Engineer preview: Formula 1 Rolex Australian Grand Prix

  • Repco Supercars Championship
  • |
  • 11/03/2015
  • By V8 Supercars

It's pretty straightforward at the Formula One Rolex Australian Grand Prix - race hard, from start to finish, and go for the win.

The showcase event for the V8 Supercars consists of four 12-lap races, so the teams aren't as focused on strategy - just a strong car.

As always, tyres will be the critical element - how teams use their sets across the meeting is really the only factor that will come into play strategy-wise, according to #23 Nissan Motorsport engineer Steven Todkill.

With a shake-up to the usual race formats, there's just one 30-minute qualifying session, with a progressive grid until race four, with final starting positions determined by combined points.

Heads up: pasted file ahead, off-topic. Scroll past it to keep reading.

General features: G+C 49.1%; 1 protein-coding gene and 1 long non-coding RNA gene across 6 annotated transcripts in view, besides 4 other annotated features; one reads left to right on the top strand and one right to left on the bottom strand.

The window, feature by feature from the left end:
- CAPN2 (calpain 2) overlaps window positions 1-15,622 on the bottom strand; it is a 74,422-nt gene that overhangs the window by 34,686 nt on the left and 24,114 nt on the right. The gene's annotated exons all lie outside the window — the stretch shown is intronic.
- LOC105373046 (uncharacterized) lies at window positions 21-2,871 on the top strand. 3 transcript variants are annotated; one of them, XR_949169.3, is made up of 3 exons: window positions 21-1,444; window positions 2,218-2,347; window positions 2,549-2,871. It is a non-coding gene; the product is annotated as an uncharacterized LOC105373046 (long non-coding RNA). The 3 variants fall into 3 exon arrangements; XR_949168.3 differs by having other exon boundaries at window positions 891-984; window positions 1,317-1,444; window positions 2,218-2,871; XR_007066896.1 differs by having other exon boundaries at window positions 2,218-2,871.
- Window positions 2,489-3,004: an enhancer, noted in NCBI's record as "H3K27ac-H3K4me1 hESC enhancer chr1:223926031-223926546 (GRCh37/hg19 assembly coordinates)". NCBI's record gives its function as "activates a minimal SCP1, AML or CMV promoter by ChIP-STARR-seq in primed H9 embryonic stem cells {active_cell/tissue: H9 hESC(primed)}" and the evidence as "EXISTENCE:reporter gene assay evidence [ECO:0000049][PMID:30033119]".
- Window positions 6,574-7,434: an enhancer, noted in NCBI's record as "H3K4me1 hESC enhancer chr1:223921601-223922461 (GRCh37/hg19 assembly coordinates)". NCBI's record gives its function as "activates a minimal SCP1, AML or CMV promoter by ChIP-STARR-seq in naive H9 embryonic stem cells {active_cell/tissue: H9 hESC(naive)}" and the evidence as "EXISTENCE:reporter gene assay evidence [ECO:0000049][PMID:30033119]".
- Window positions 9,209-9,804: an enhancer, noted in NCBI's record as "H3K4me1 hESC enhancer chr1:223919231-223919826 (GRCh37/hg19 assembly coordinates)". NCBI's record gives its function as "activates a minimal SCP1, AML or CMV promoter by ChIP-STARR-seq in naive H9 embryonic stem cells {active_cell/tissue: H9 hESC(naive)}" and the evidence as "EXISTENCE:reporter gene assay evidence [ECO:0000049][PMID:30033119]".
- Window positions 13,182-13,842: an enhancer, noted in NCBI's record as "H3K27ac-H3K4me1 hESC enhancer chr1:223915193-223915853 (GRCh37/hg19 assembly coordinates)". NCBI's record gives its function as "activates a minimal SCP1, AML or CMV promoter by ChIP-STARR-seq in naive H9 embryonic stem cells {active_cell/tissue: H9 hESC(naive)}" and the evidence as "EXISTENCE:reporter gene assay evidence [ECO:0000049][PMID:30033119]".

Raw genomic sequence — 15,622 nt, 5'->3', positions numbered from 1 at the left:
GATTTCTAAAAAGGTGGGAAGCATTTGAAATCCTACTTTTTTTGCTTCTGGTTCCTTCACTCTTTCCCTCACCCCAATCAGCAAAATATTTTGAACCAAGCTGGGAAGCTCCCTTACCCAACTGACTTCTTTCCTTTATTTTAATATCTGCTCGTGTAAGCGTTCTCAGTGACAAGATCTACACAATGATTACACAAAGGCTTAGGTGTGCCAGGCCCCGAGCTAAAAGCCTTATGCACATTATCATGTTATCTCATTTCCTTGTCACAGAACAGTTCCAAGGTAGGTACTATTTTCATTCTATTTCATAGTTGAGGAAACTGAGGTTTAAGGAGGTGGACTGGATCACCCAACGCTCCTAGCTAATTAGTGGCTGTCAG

Throw in double file rolling starts, one trophy for the event's best performer and consider it's a concrete-lined track - and we've got some action ahead.

Last year, Michael Caruso was one of the standout drivers, recording his and Nissan's first V8 Supercars pole position and finishing on the podium.

Though the team is still learning about the new aero package on the Altimas, Todkill is hopeful of another good performance at the Albert Park race, with Caruso debuting a new chassis for the event.

"The car was handling quite well, we had a good mid to high speed balance, and were able to capitalise on it," Todkill said of the positive 2014 performance.

"The nature of the circuit... suited last year's package quite well.

"We're still getting our head around the new aero package with the car and that sort of thing - our base setup isn't quite as good as last year, but it was a good round."